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"Remember Joe with happiness."

These words, this advice, can be found on the webpage of the foundation formed by Happy Joe Whitty and his family.

We can think of no better way to memorialize the man whose business, whose philanthropy, whose love of life and compassion have meant so much to the Quad-Cities.

Whitty, founder of the Happy Joe's Pizza and Ice Cream chain, died on Oct. 29. His funeral is today.

There also will be a celebration of his life today at Jumer's Casino and Hotel, beginning at 4 p.m. Fittingly, free pizza will be served.

Over the past week, we have heard people in our community remember this man whose entrepreneurial talents grew a small pizza parlor in the Village of East Davenport into a chain that, at its peak, had 100 stores across the country and even overseas; whose creativity gave us the taco pizza and the Jungle Bungle near NorthPark Mall.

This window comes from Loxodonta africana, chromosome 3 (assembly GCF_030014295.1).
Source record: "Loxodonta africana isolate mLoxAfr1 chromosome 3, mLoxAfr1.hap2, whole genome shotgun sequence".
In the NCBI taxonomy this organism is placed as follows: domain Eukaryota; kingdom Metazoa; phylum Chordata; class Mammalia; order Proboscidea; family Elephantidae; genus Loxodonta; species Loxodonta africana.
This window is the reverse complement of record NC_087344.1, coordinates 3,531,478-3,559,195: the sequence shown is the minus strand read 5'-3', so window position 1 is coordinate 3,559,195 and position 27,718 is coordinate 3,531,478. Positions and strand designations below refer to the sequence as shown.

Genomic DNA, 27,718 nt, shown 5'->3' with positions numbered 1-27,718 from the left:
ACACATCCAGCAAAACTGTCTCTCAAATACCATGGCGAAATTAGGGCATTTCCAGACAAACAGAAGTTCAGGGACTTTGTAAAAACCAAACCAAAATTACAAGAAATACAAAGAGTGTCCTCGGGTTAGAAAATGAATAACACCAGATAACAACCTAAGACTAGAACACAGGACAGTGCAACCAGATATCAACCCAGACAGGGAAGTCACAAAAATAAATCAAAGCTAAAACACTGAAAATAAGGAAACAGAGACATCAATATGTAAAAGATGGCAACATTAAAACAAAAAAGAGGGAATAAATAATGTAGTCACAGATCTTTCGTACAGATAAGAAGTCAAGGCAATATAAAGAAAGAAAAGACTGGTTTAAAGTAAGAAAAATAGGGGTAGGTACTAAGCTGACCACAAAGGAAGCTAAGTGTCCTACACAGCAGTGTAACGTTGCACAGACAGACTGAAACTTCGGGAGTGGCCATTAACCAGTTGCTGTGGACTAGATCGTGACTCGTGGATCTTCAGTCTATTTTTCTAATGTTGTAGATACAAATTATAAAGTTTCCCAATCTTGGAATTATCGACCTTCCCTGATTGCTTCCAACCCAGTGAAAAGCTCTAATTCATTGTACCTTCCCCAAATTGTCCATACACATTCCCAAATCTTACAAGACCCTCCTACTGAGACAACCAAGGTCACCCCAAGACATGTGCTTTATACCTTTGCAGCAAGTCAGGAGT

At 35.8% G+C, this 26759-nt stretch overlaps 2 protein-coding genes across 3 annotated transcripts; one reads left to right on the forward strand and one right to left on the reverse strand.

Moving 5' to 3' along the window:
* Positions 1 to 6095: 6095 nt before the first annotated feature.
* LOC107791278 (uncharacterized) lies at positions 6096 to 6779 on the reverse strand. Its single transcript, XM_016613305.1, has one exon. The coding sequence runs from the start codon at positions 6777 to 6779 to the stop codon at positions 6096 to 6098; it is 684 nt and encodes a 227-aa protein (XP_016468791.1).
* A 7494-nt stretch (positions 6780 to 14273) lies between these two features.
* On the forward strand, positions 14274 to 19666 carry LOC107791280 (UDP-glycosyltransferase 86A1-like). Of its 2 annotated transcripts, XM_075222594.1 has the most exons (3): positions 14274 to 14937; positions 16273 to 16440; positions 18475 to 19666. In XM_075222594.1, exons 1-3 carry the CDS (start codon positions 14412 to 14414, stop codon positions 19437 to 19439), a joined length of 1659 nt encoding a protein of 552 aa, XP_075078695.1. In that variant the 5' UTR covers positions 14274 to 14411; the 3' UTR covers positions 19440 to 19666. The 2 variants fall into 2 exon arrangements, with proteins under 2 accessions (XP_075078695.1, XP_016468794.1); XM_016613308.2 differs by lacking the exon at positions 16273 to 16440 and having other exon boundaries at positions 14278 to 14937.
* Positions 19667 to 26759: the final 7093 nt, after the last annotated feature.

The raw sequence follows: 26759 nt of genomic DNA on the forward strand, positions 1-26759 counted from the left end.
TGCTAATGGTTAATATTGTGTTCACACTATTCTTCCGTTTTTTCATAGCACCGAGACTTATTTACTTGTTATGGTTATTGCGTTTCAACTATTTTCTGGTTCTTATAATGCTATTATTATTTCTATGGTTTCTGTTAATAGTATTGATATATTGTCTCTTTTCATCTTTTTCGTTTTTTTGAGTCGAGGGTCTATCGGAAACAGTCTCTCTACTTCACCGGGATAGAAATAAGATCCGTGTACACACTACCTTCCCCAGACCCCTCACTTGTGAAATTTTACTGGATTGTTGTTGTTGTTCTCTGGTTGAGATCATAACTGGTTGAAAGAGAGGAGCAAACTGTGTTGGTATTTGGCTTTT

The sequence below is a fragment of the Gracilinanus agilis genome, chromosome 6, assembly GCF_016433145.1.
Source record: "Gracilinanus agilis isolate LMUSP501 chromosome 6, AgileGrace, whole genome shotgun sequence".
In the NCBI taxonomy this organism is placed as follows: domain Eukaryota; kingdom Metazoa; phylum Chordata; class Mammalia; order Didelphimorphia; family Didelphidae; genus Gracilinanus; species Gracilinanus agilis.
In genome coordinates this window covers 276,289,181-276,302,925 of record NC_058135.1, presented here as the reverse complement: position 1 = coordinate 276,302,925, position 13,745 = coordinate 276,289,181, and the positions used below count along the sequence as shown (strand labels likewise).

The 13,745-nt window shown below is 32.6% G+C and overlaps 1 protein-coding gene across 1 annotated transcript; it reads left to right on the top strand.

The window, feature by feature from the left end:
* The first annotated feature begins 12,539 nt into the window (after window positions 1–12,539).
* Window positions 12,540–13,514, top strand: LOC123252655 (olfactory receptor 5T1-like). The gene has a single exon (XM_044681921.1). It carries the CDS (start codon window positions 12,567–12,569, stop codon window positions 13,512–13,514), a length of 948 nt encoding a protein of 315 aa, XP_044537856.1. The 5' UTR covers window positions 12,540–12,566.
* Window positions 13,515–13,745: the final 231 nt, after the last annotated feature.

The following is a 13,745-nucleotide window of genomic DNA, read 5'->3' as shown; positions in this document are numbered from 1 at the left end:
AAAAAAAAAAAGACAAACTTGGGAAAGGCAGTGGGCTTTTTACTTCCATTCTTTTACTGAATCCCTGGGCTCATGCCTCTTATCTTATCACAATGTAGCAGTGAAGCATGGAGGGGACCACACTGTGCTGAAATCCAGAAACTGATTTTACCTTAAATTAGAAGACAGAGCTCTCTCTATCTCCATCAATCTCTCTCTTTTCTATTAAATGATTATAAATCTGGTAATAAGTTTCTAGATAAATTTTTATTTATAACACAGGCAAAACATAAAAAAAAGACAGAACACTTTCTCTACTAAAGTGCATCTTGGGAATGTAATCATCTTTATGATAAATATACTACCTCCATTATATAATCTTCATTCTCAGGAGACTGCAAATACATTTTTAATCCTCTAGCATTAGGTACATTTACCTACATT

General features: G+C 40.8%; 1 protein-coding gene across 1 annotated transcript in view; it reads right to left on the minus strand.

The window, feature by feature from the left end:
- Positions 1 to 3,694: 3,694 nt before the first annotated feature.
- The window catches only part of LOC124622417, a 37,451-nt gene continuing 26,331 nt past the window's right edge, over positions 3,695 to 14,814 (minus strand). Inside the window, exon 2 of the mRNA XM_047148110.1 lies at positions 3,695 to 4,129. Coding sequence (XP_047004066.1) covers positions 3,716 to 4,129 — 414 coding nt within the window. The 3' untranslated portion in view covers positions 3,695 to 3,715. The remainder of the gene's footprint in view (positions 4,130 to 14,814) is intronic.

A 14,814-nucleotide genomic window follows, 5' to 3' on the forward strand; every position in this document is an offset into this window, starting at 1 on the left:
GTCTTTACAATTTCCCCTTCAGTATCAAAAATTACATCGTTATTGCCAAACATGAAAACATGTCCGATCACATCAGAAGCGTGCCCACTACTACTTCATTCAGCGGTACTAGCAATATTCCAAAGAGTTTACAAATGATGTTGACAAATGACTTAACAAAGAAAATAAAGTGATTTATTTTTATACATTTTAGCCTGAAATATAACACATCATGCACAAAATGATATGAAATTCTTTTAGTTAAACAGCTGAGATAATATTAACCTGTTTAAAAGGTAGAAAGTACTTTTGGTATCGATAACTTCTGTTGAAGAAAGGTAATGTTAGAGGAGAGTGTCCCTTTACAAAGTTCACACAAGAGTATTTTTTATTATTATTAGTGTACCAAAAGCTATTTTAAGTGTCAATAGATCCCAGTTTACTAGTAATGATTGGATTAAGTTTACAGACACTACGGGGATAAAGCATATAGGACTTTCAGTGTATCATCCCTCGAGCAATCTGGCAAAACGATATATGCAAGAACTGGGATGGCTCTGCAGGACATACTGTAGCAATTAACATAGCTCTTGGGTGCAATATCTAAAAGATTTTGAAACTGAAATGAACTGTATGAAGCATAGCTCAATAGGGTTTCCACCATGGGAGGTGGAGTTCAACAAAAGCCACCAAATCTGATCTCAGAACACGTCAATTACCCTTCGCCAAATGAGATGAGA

You would be hard-pressed to find a Quad-Citian who hasn't celebrated a birthday — either their own, a child's or grandchild's — at one of Happy Joe's places.

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Parties were a specialty of his.

Nobody probably knows this better than Quad-Citians with special needs and their families.

For decades, Happy Joe has been throwing the community's biggest party for kids with special needs. It's gotten so big it now requires an arena, the TaxSlayer Center, to hold it. In 2018, the party attracted more than 1,000 people.

For some kids, it's something they look forward to every year. But the party is merely the most visible contribution Happy Joe has made to people with disabilities. In an article last week, Times reporter Alma Gaul quoted Jeff Ashcraft, president of the Handicapped Development Center, saying Whitty's "impact on people with disabilities is unmatched."

Every community needs people like Happy Joe Whitty, who lend us their talents but also their benevolence, who give of themselves so that others can better share life’s happiness.

The Whitty family foundation noted on its webpage that Happy Joe's work in this life is now complete.

We are fortunate to have been the beneficiaries.

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